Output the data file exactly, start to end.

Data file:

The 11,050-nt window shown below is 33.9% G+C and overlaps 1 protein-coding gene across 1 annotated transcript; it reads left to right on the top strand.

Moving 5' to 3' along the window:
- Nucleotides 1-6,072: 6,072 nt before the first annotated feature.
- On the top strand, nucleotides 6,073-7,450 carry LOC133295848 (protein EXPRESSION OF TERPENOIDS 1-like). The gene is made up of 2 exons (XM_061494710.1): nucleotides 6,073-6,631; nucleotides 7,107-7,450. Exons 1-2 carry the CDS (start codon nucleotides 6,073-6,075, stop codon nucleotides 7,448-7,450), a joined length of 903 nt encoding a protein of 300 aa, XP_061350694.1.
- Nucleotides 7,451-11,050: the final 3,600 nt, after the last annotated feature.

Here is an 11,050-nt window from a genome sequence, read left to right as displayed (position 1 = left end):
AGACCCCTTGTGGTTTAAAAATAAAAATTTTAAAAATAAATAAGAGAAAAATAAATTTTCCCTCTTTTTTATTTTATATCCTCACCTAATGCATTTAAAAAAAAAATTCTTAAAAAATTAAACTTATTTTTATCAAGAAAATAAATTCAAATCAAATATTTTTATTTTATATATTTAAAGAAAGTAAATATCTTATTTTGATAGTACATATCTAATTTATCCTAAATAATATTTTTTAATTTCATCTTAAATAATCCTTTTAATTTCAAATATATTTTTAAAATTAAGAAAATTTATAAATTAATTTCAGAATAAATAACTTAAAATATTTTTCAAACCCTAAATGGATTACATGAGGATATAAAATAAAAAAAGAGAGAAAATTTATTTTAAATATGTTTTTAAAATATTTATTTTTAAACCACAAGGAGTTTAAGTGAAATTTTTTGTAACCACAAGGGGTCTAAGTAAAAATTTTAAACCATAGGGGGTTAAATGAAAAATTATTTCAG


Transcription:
The 11,050-nt window shown below is 33.9% G+C and overlaps 1 protein-coding gene across 1 annotated transcript; it reads left to right on the top strand.

Moving 5' to 3' along the window:
- Nucleotides 1-6,072: 6,072 nt before the first annotated feature.
- On the top strand, nucleotides 6,073-7,450 carry LOC133295848 (protein EXPRESSION OF TERPENOIDS 1-like). The gene is made up of 2 exons (XM_061494710.1): nucleotides 6,073-6,631; nucleotides 7,107-7,450. Exons 1-2 carry the CDS (start codon nucleotides 6,073-6,075, stop codon nucleotides 7,448-7,450), a joined length of 903 nt encoding a protein of 300 aa, XP_061350694.1.
- Nucleotides 7,451-11,050: the final 3,600 nt, after the last annotated feature.

Here is an 11,050-nt window from a genome sequence, read left to right as displayed (position 1 = left end):
AGACCCCTTGTGGTTTAAAAATAAAAATTTTAAAAATAAATAAGAGAAAAATAAATTTTCCCTCTTTTTTATTTTATATCCTCACCTAATGCATTTAAAAAAAAAATTCTTAAAAAATTAAACTTATTTTTATCAAGAAAATAAATTCAAATCAAATATTTTTATTTTATATATTTAAAGAAAGTAAATATCTTATTTTGATAGTACATATCTAATTTATCCTAAATAATATTTTTTAATTTCATCTTAAATAATCCTTTTAATTTCAAATATATTTTTAAAATTAAGAAAATTTATAAATTAATTTCAGAATAAATAACTTAAAATATTTTTCAAACCCTAAATGGATTACATGAGGATATAAAATAAAAAAAGAGAGAAAATTTATTTTAAATATGTTTTTAAAATATTTATTTTTAAACCACAAGGAGTTTAAGTGAAATTTTTTGTAACCACAAGGGGTCTAAGTAAAAATTTTAAACCATAGGGGGTTAAATGAAAAATTATTTCAG